Article

Effects of prenatal alcohol exposure on brain activation during an arithmetic task: an fMRI study.

Department of Biomedical Engineering, Emory University School of Medicine, Atlanta, GA, USA.
Alcoholism Clinical and Experimental Research (Impact Factor: 3.31). 09/2009; 33(11):1901-8. DOI: 10.1111/j.1530-0277.2009.01028.x
Source: PubMed

ABSTRACT While behavioral studies have established that prenatal alcohol exposure (PAE) can result in diminished arithmetic processing capability, the underlying neural correlates of this deficit are still unclear. The aim of the present study was to use functional magnetic resonance imaging to determine the effect of PAE on neuronal activation during a subtraction task.
Participants were young adults from a low socio-economic status population who were identified prenatally; the sample consisted of healthy unexposed controls (n = 17) and PAE who were subdivided based on the presence (n = 19) or absence of physical dysmorphic signs (n = 18). Multiple regression analysis was used to determine extent of activation and percent signal change during arithmetic processing, using a letter-matching task as the baseline. Region of interest analysis of activation was performed in the native space and normalized for each individual to compensate for the considerable variability in head size observed in the alcohol-exposed population.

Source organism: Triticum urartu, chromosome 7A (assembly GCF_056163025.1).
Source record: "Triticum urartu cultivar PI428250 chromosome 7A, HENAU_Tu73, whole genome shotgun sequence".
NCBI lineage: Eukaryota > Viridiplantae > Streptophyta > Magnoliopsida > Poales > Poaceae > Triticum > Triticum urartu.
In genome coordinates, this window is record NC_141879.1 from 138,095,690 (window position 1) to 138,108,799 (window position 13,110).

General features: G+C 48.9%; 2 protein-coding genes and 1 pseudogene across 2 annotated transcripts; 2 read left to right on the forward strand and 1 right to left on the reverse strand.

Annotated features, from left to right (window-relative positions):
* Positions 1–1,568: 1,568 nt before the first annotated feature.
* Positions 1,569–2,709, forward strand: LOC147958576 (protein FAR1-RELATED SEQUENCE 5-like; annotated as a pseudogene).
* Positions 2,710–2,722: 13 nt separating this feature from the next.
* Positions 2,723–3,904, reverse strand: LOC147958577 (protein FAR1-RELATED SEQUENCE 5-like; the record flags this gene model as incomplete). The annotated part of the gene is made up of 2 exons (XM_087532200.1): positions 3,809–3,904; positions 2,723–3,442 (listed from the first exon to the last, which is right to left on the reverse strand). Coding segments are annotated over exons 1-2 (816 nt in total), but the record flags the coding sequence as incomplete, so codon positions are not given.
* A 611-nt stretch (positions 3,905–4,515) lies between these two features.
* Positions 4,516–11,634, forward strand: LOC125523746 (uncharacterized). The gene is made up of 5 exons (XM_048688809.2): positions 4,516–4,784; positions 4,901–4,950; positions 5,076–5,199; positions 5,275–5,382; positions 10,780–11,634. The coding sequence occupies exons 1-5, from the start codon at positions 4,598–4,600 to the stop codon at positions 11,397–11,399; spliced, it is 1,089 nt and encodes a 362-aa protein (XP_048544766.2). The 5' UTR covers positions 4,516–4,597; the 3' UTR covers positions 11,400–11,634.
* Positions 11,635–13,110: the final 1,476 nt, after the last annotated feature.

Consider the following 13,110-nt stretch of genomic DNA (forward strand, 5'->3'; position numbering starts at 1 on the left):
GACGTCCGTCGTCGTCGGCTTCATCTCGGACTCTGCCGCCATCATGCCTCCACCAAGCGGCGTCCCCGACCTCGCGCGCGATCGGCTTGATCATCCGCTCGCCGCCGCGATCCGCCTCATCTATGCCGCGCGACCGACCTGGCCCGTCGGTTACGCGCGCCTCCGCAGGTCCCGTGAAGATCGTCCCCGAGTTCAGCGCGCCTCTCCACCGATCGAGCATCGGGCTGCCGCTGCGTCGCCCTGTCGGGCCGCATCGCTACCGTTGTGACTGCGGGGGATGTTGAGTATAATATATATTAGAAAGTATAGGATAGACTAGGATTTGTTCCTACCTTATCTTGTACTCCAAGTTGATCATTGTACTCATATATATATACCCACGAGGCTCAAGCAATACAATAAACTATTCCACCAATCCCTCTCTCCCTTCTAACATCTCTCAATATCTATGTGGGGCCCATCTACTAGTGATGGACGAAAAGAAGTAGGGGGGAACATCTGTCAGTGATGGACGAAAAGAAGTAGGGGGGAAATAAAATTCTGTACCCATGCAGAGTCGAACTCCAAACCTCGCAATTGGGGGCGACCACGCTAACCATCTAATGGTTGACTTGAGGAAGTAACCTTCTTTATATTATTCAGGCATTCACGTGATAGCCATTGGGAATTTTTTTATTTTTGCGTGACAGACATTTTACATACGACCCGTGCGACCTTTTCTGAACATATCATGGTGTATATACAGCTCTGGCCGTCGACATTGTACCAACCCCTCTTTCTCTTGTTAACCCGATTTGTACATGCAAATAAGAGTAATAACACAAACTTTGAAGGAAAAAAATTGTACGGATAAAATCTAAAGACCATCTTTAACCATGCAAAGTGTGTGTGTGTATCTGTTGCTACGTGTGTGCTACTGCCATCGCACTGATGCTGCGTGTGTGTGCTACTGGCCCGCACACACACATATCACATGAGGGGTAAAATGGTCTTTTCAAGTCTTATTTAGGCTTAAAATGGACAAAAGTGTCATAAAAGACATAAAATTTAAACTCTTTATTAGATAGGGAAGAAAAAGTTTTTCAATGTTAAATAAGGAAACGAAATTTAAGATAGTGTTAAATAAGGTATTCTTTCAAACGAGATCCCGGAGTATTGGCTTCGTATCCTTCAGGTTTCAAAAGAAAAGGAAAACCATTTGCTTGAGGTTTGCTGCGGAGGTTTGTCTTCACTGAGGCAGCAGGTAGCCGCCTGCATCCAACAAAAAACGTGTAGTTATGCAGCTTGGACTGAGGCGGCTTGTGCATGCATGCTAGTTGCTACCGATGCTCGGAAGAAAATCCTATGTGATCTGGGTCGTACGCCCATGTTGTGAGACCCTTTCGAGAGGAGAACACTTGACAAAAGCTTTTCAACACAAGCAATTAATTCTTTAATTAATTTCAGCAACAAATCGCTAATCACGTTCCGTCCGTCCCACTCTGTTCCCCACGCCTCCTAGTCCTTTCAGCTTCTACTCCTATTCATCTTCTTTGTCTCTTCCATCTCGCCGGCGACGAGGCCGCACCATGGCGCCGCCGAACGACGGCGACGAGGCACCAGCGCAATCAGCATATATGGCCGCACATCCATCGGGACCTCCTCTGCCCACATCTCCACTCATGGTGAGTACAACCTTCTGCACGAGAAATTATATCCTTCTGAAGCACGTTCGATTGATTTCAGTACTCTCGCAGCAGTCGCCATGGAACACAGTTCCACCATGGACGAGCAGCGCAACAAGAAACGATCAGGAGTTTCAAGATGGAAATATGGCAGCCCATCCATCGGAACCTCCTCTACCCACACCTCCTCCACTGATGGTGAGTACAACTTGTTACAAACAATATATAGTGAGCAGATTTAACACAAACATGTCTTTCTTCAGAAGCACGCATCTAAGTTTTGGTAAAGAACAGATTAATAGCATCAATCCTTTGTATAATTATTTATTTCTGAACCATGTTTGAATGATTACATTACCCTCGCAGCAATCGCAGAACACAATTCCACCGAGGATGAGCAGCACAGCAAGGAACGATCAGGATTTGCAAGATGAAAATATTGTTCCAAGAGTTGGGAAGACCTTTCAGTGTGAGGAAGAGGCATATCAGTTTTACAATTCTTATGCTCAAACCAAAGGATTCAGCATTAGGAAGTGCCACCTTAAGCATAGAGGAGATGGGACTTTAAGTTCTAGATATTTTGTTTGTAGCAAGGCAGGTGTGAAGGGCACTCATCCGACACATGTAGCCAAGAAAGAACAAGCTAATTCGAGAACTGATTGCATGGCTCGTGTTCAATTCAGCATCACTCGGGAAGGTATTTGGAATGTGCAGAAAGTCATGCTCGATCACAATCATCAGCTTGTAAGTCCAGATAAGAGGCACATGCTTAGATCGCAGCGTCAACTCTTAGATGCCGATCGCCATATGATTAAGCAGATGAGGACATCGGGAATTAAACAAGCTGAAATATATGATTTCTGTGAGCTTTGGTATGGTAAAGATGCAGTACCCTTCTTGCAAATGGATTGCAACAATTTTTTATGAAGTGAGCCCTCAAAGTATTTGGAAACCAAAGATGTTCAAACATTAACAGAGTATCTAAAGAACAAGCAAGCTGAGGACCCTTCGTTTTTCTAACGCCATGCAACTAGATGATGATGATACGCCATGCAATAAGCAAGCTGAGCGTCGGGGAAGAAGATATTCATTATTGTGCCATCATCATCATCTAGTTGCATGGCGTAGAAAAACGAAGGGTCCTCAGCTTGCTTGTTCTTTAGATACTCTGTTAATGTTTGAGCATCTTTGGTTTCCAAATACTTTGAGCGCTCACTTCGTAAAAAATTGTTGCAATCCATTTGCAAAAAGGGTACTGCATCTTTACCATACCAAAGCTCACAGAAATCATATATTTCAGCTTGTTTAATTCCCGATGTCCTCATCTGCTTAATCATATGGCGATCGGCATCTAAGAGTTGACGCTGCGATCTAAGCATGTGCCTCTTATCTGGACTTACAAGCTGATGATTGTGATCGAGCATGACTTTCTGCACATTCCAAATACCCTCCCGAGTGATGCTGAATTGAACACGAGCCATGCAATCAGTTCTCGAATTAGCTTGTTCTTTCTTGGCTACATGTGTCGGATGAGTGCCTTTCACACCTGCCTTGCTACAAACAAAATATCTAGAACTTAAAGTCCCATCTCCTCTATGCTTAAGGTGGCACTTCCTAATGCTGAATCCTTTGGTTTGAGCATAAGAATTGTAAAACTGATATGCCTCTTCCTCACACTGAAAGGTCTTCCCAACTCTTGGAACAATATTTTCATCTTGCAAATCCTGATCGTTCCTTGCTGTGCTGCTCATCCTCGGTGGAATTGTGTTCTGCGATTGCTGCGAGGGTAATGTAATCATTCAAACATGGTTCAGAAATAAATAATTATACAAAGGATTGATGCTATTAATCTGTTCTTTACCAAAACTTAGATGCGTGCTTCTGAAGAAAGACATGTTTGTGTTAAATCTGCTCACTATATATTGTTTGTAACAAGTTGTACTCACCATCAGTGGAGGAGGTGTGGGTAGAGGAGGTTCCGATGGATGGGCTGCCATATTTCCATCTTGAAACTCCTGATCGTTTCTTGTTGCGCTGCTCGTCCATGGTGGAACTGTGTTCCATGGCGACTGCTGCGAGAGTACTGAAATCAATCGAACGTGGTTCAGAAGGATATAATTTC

An exposure-dependent response was observed in task performance and neuronal activation. Dysmorphic PAE individuals showed significantly lower task-related performance and activation in regions known to be associated with arithmetic processing, including left superior and right inferior parietal regions and medial frontal gyrus, while the nondysmorphic PAE group was generally intermediate but not significantly different from the control group in task performance and activation.
Results indicate that there is a range of effects of PAE on arithmetic processing and that the severity of this deficit may be dependent on degree of impairment demonstrated by the exposed individual. Evidence of physical dysmorphia may be indicative of functional damage to regions associated with arithmetic calculation, resulting in markedly impaired neuronal recruitment.

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